By Kim Toscano

What Is Pinching?

It can be difficult to convince ourselves to pinch annual bedding plants, especially when they look perfectly healthy. But a snip early in the growing season can reap rewards the rest of the year. Pinching involves removing the growing tips of young shoots to promote branching. When we understand the reasons and mechanics, it’s easy to see why pinching annual plants promotes better growth and more blooms.

Pinching is a type of pruning in which the terminal bud or growing point of a shoot is removed. When we remove the shoot tip, we change the hormonal control regulating plant growth. Essentially, we are mimicking herbivory, telling the plant that it has been eaten and needs to grow more shoots. When you pinch the tip of the stem, the plant responds by growing two or more new shoots beneath the point of cutting.

How to Pinch Annuals

You need nothing more than your fingernails to remove those tender shoot tips, hence the name pinching. You can also use a flower snip or a small scissors to cut the shoot tips. To pinch plants, remove the shoot tip and first set of leaves, pinching just above the next node. A node is the point where a leaf or set of leaves attach to the stem. As a rule of thumb, annual bedding plants should be pinched back shortly after planting, when they are 12 to 18 inches tall.

Why Pinch Annuals?

It may seem a bit counterintuitive to cut back plants that we want to grow fuller and denser, but when we pinch annuals, that is indeed our goal. The central bud we remove during pinching is telling the plant to grow taller, but with pinching, we force the plant to grow outward, rather than just upward. When several stems are pinched back, the resulting branches can quickly fill out a plant. And with more branches producing flowers, pinching also yields higher bloom production.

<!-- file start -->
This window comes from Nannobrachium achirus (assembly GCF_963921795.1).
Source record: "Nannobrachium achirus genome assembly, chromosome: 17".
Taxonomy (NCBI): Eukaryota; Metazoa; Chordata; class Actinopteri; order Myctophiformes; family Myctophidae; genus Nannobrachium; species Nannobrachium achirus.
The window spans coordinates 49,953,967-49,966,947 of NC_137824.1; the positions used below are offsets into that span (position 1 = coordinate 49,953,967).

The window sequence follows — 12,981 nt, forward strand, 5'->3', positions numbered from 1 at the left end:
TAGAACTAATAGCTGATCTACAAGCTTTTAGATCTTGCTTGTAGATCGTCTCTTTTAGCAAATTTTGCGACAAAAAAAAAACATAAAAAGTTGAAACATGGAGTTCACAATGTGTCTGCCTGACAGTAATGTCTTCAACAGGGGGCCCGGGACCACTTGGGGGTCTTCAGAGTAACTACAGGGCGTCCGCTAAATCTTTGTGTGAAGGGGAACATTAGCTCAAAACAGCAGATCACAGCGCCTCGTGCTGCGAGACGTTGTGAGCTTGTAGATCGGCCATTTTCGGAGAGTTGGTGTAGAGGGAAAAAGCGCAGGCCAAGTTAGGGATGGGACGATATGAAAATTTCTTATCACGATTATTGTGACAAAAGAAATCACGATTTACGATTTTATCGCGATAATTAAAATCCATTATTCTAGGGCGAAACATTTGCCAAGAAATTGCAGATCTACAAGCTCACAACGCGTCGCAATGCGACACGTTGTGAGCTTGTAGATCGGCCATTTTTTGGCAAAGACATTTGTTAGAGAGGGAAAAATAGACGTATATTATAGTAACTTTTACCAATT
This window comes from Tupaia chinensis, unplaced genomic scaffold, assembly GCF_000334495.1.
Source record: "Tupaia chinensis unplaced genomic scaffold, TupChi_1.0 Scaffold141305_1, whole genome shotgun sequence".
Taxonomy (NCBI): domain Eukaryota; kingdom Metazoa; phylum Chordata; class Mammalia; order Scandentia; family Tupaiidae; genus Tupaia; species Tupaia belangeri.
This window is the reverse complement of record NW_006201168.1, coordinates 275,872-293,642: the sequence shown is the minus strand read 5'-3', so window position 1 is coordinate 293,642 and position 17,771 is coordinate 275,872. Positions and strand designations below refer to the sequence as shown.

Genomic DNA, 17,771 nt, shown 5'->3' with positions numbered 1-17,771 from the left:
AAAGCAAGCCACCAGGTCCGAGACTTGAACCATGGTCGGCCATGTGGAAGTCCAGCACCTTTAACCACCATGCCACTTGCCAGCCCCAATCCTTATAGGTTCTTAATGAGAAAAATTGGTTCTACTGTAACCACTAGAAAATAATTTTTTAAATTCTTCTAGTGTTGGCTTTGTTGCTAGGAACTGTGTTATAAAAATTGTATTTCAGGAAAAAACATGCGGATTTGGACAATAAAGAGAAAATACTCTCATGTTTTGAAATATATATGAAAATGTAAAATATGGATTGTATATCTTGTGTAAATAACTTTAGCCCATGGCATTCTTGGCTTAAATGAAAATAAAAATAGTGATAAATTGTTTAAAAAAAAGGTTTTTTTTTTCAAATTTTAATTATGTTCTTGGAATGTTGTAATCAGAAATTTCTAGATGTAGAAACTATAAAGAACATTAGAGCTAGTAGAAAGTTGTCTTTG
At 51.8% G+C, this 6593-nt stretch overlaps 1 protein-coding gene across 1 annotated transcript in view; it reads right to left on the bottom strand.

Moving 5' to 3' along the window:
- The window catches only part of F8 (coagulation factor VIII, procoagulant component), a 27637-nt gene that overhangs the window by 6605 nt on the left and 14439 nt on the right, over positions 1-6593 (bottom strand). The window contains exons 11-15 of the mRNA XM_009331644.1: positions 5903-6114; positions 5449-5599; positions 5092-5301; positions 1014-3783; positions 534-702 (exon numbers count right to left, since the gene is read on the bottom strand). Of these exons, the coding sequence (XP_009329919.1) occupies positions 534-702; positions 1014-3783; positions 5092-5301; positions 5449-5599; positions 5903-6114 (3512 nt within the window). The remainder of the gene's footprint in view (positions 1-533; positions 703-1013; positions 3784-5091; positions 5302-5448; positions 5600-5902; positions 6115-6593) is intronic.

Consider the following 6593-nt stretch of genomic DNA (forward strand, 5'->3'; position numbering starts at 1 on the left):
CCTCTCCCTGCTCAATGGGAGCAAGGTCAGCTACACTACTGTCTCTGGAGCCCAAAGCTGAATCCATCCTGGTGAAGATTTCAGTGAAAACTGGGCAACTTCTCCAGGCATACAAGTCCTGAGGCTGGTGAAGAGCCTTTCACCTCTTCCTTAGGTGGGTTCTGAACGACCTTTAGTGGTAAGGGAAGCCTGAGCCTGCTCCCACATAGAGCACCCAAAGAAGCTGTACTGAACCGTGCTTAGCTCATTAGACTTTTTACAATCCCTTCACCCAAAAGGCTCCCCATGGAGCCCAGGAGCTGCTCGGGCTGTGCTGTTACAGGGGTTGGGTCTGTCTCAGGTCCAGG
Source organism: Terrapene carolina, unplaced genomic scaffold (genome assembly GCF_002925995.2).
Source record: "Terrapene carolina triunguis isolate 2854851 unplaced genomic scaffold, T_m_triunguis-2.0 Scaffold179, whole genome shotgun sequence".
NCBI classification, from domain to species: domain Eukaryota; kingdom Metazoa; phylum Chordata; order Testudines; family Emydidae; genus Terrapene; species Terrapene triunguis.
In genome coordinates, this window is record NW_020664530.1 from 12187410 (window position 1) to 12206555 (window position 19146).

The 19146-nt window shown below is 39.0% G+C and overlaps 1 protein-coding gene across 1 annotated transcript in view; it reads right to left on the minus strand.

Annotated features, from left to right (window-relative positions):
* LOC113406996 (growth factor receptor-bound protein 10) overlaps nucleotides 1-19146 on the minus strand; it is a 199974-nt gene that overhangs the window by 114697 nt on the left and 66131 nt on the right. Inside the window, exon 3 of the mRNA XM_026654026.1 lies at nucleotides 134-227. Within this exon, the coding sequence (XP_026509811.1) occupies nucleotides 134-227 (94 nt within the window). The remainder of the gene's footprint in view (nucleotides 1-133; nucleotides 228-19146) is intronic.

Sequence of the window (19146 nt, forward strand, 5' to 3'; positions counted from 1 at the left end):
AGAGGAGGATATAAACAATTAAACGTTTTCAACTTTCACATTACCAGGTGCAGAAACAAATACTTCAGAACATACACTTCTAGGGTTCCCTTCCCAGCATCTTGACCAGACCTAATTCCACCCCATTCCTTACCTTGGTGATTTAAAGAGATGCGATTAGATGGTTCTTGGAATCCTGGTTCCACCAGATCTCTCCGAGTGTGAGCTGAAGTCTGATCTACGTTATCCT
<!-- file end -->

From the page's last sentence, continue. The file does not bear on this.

Petunia Pinching

Which Plants Benefit from Pinching?

Many of our annual bedding plants benefit from pinching, as do certain herbs. When we harvest the tips of a basil plant, we are essentially pinching it, encouraging the plant to respond with more vegetative growth. Basil plants should be pinched repeatedly throughout the growing season. The same is true of cutting flowers for bouquets. When we snip the ends of certain annual cutting flowers, the plants respond with new growth and fresh blooms.

The following annual plants benefit from being pinched early in the season.

  • Basil
  • Calendula
  • Coleus
  • Cosmos
  • Impatiens
  • Marigold
  • Petunia
  • Phlox
  • Salvia
  • Snapdragon
  • Verbena
  • Zinnia

Plants You Should NOT Pinch

Not all annuals benefit from pinching. For example, plants that produce a single, central stalk do not respond well. Nor do some early season annuals. Do not pinch the following annuals.

  • Balsam
  • Campanula
  • Celosia
  • Delphinium
  • Dill
  • Larkspur
  • Poppy
  • Stock
  • Sunflowers

Some Perennials Like Pinching, Too

Many fall-blooming perennials also benefit from pinching early in the growing season. Pinching is a common practice for producing fuller, more floriferous chrysanthemums and asters. You can also pinch a portion of the stems to stagger bloom times of late-flowering plants like Russian sage and phlox. The pinched stems will flower later, extending to bloom season. Top-heavy sedums also benefit from pinching early in the season to promote denser, more compact growth. Stop pinching fall-blooming perennials by the 4th of July so they have time to develop flower buds.